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This page is concerned with St Alban's Memorial to the citizens of the city and surrounding area who were killed or died as a result of World Wars One and Two.
St Albans is a British town which was established on the west bank of the Ver in the 1st century BC, and subsequently the Romans built their town of Verulamium on the site. In 61 BC the town was sacked by Queen Boudicca. Sections of the town wall dating from the 2nd century BC are still extant, and the town has been extensively excavated.
About 304 a Roman named Alban, who had converted to Christianity, was taken from the town and killed on the east bank of the Ver. An abbey was later founded on the alleged site of his martyrdom, and the town of St. Albans grew up around the abbey. Offa of Mercia about 793 founded a Saxon abbey church on the site of the earlier church, and St. Albans Church (designated a cathedral in 1877) was built, using Roman bricks from the ruins of Verulamium, in 1077 on the site of the church that Offa had built.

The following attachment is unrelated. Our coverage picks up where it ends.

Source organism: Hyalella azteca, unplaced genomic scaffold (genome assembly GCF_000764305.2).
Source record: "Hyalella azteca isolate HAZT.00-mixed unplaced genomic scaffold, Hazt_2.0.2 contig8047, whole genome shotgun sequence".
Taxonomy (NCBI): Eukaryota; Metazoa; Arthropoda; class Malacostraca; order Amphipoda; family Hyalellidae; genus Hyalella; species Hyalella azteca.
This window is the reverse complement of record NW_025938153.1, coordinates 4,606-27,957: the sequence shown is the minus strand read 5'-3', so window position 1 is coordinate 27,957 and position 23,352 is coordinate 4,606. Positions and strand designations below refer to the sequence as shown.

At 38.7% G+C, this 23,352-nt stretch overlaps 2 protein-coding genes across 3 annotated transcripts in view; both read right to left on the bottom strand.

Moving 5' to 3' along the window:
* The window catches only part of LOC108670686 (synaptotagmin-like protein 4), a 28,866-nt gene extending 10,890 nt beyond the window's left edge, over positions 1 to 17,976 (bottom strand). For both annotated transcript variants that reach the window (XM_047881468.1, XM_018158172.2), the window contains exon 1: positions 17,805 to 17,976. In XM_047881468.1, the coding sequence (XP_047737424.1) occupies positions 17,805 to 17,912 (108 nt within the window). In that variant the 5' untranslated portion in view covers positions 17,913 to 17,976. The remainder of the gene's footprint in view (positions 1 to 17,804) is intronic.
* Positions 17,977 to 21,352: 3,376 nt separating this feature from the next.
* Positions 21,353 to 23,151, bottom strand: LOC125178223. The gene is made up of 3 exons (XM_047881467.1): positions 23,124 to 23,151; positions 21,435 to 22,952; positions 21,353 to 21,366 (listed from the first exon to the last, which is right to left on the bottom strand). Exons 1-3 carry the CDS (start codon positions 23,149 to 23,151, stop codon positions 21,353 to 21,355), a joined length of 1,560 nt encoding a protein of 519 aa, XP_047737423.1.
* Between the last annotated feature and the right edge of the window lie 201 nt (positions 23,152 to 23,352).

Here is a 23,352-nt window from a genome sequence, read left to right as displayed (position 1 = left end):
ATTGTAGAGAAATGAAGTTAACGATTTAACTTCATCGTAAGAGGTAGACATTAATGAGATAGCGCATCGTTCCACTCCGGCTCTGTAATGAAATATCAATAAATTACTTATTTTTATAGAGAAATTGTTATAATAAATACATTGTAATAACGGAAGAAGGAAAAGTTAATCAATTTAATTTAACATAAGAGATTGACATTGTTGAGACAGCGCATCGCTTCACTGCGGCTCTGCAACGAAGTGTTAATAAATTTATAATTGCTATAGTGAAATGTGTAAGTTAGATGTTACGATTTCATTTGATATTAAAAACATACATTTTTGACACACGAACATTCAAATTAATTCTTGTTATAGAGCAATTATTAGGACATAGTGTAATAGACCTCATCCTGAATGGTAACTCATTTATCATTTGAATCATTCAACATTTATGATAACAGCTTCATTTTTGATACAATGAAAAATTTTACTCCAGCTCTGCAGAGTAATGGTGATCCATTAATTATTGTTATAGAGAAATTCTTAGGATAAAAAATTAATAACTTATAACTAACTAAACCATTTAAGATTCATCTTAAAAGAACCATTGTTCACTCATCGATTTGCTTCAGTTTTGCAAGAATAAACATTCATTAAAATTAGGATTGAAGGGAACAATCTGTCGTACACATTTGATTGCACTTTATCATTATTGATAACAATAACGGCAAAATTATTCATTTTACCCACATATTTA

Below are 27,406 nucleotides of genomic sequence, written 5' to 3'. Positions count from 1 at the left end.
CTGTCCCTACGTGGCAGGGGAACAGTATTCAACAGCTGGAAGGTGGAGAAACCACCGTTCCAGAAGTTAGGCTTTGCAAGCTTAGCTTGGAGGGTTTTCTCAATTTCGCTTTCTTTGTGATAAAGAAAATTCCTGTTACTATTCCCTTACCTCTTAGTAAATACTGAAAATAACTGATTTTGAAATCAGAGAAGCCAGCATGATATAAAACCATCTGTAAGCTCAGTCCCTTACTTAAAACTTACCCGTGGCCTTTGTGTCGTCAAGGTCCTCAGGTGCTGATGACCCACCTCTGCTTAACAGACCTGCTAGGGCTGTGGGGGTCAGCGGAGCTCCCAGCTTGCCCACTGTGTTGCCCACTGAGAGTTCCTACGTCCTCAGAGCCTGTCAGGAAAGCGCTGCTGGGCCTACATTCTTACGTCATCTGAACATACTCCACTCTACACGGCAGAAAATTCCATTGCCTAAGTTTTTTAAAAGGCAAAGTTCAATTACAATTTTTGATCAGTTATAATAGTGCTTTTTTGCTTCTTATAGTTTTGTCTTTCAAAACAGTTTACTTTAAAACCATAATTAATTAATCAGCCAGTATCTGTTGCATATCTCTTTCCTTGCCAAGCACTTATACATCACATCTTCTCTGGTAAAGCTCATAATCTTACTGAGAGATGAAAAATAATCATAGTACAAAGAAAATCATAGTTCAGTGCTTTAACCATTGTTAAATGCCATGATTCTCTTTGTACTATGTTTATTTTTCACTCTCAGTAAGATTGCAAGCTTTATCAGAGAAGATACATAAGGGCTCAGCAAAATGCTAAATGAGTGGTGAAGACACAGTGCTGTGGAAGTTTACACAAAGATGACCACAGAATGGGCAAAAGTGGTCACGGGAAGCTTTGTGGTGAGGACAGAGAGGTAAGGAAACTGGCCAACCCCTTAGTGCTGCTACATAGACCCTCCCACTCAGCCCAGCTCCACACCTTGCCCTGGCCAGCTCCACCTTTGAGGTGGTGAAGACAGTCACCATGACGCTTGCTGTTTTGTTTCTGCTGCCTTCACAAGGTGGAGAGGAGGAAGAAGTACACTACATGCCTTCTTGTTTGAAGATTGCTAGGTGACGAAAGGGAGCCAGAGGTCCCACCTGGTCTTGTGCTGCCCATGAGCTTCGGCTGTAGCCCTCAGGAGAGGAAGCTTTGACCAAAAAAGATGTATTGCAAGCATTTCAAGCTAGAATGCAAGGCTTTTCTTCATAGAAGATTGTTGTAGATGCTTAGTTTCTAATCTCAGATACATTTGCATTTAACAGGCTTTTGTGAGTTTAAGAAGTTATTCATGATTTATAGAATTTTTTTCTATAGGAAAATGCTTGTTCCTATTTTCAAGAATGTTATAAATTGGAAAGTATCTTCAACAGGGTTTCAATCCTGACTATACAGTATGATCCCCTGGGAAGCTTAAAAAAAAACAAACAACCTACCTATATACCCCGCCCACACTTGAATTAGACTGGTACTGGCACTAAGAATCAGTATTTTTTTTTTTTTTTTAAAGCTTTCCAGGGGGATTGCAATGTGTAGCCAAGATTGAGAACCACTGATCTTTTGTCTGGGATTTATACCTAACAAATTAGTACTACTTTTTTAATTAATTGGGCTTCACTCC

St Alban's Abbey (Stephen Stratford 2007)
The most celebrated Saxon abbot was Ulsinus, who in 948 founded three churches - St. Stephen's, St. Michael's, and St. Peter's - and who planned and laid out the town of St. Albans and founded the market, which is still held. The school (not a monastic school) was already flourishing by 1100, and an early headmaster was Alexander Neckam, a well-known schoolmaster and the foster brother of Richard I. Nicholas Breakspear (later Pope Adrian IV - the only English Pope) was the son of an abbey tenant.
St. Albans and its abbey have played a prominent part in English history. As their power grew, the abbots obtained the right to destroy the Saxon royal borough of Kingsbury, on a neighbouring hilltop, and it finally disappeared in the reign of Stephen. The constant visits of kings and nobles, English and foreign, led to the development of a famous school of history, under the authority first of Roger of Wendover and later of Matthew Paris. In 1213 the first draft of Magna Carta was read to a gathering of clergy and noblemen in the abbey.